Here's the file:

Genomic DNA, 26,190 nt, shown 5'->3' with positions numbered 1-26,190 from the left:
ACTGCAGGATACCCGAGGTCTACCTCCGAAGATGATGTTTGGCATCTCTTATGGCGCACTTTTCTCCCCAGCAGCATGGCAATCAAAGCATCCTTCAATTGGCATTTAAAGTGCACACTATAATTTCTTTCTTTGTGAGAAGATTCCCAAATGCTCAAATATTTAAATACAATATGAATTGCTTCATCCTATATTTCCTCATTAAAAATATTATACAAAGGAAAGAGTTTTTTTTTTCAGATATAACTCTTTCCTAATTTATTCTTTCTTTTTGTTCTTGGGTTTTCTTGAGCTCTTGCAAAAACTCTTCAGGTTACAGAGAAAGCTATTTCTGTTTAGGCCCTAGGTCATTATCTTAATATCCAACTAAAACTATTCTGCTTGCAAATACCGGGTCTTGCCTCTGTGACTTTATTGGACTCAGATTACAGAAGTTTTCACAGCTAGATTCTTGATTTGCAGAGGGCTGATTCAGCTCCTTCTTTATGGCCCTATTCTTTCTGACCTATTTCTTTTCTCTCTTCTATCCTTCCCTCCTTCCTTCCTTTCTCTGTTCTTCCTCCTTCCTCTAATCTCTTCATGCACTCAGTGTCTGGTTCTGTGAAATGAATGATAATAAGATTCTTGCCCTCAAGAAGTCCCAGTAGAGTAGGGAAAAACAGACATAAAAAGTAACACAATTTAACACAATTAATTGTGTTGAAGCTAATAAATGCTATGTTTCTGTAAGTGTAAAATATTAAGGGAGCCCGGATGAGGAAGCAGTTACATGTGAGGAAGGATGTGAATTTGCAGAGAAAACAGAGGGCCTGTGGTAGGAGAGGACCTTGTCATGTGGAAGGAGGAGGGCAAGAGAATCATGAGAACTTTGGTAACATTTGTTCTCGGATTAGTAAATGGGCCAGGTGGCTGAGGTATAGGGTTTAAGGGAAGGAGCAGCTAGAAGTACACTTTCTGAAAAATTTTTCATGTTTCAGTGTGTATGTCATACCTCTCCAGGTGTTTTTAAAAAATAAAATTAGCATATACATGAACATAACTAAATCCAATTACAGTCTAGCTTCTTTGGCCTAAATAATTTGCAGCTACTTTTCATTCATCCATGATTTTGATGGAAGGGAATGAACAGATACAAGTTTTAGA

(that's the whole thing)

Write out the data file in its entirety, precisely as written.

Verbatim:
Genomic DNA, 26,190 nt, shown 5'->3' with positions numbered 1-26,190 from the left:
ACTGCAGGATACCCGAGGTCTACCTCCGAAGATGATGTTTGGCATCTCTTATGGCGCACTTTTCTCCCCAGCAGCATGGCAATCAAAGCATCCTTCAATTGGCATTTAAAGTGCACACTATAATTTCTTTCTTTGTGAGAAGATTCCCAAATGCTCAAATATTTAAATACAATATGAATTGCTTCATCCTATATTTCCTCATTAAAAATATTATACAAAGGAAAGAGTTTTTTTTTTCAGATATAACTCTTTCCTAATTTATTCTTTCTTTTTGTTCTTGGGTTTTCTTGAGCTCTTGCAAAAACTCTTCAGGTTACAGAGAAAGCTATTTCTGTTTAGGCCCTAGGTCATTATCTTAATATCCAACTAAAACTATTCTGCTTGCAAATACCGGGTCTTGCCTCTGTGACTTTATTGGACTCAGATTACAGAAGTTTTCACAGCTAGATTCTTGATTTGCAGAGGGCTGATTCAGCTCCTTCTTTATGGCCCTATTCTTTCTGACCTATTTCTTTTCTCTCTTCTATCCTTCCCTCCTTCCTTCCTTTCTCTGTTCTTCCTCCTTCCTCTAATCTCTTCATGCACTCAGTGTCTGGTTCTGTGAAATGAATGATAATAAGATTCTTGCCCTCAAGAAGTCCCAGTAGAGTAGGGAAAAACAGACATAAAAAGTAACACAATTTAACACAATTAATTGTGTTGAAGCTAATAAATGCTATGTTTCTGTAAGTGTAAAATATTAAGGGAGCCCGGATGAGGAAGCAGTTACATGTGAGGAAGGATGTGAATTTGCAGAGAAAACAGAGGGCCTGTGGTAGGAGAGGACCTTGTCATGTGGAAGGAGGAGGGCAAGAGAATCATGAGAACTTTGGTAACATTTGTTCTCGGATTAGTAAATGGGCCAGGTGGCTGAGGTATAGGGTTTAAGGGAAGGAGCAGCTAGAAGTACACTTTCTGAAAAATTTTTCATGTTTCAGTGTGTATGTCATACCTCTCCAGGTGTTTTTAAAAAATAAAATTAGCATATACATGAACATAACTAAATCCAATTACAGTCTAGCTTCTTTGGCCTAAATAATTTGCAGCTACTTTTCATTCATCCATGATTTTGATGGAAGGGAATGAACAGATACAAGTTTTAGA